I’ve seen the future

The future of music distribution that is! Streaming through the Internet, it’s simple, legal (hopefully), no DRM, and with ok sound quality (160 kb/s ogg). Native versions of the client exists for PC and Mac. It also runs well on my Ubuntu machine through Wine. Most of my old heroes from the 70’s and the 80’s are there: Mahavishnu Orchestra, Billy Cobham, Jeff Beck, Return to Forever, … The guys behind the Continue Reading

150 years of controversy

Up there with the great The Economist published an article in their Christmas issue commemorating the 150th anniversary of On the Origin of Species (and the 200th anniversary of Charles Darwin’s birth on 12 February 1809) [1][2]. I was a bit surprised (or maybe not) about the fact that it still seems newsworthy to not only run a biography of Darwin, the great scientist, but to continue the debate about his ideas Continue Reading

The Disruption is Here

The book Innovator’s Dilemma by Clayton Christensen discusses how initially inferior technologies may eventually displace existing technologies. Christensen calls these technologies “disruptive technologies”. Christensen’s favourite example is hard drives for computers in which market the incumbent almost never made the leap to the next level of miniaturisation successfully. It was not because they lacked the technical expertise but because they were “stuck” with a large and profitable base of existing customers for Continue Reading

The blind watchmaker and the blind hen

The parameters of the universe we inhabit are incredibly well tuned to allow life to develop. All the constants governing the four known forces of the universe, the masses of the elementary particles etc. have exactly the required values to enable complex molecules and thus life to develop. With even a slightly tweaked set of parameter values the universe would never have developed the way it has, let alone come to life. Continue Reading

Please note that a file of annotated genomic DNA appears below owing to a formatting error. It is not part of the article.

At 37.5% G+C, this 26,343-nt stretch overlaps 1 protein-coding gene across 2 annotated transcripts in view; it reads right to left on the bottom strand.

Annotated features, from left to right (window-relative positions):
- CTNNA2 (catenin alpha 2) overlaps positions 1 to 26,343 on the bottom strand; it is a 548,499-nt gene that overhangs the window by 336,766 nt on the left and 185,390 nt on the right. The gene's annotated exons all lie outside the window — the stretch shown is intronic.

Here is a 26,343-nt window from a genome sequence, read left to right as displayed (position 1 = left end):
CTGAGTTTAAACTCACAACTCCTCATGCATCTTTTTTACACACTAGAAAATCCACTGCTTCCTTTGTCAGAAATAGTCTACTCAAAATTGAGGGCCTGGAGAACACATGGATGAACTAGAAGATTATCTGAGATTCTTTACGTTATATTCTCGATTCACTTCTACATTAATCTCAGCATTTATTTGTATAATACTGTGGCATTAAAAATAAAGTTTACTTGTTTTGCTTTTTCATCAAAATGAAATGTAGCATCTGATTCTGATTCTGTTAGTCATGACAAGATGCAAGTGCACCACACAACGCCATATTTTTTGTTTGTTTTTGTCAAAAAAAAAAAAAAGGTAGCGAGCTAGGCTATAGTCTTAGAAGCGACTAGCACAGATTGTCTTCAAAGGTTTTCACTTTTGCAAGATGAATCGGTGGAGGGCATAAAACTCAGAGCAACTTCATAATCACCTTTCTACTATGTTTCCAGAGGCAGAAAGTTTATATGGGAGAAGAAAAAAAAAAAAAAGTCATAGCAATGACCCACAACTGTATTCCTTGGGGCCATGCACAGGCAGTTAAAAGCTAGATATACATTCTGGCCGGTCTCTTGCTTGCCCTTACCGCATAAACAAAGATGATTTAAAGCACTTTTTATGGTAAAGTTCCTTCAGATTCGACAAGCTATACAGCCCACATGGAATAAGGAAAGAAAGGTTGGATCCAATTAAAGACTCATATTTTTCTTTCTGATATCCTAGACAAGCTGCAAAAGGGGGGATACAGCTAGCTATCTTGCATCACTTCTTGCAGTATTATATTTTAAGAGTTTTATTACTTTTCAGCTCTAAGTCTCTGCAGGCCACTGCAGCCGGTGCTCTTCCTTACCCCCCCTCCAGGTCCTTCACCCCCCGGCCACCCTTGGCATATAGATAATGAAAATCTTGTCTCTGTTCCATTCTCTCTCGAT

Describing and disseminating know-how

The research about the human brain and behavior strongly suggests that most of the information processing we do in our brains including a substantial amount of decision making happens without ourselves being aware of it (in the sense that we can communicate such awareness). Libet’s experiment (see a Libet’s short delay) for instance shows that an action potential builds up in the brain up to half a second before we become aware Continue Reading

What’s the fuss anyway?

Don’t slam it! Many people, including many scientists, go to great length to save the concept of free will. Why is that? One of the arguments is that without free will we can not be morally accountable for our actions. But is it really a sign of free will to “choose” to do what the contemporary society thinks is morally acceptable? To me it sounds rather like the opposite. And more importantly, Continue Reading

Libet’s experiment

Several seminal experiments that illustrated crucial aspects of consciousness were performed by Benjamin Libet in the 60’s and 70’s. (I have still, like everybody else, failed to give a definition of consciousness but for the purpose of this post we can define consciousness as such awareness of an event that the awareness can be communicated to another person.) In an early and somewhat macabre (all in the name of science) experiment, Libet Continue Reading

Repent! The singularity is near (or maybe not)

Reading the June 2008 issue of IEEE Spectrum [1] left me impressed with the courage of the editors. The whole issue was about the “singularity”, meaning the point in time when computers become powerful enough to be able to define their own future. At that point development starts accelerating as powerful computers design even more powerful computers and so on. This point in time is also known as the “event horizon”, since Continue Reading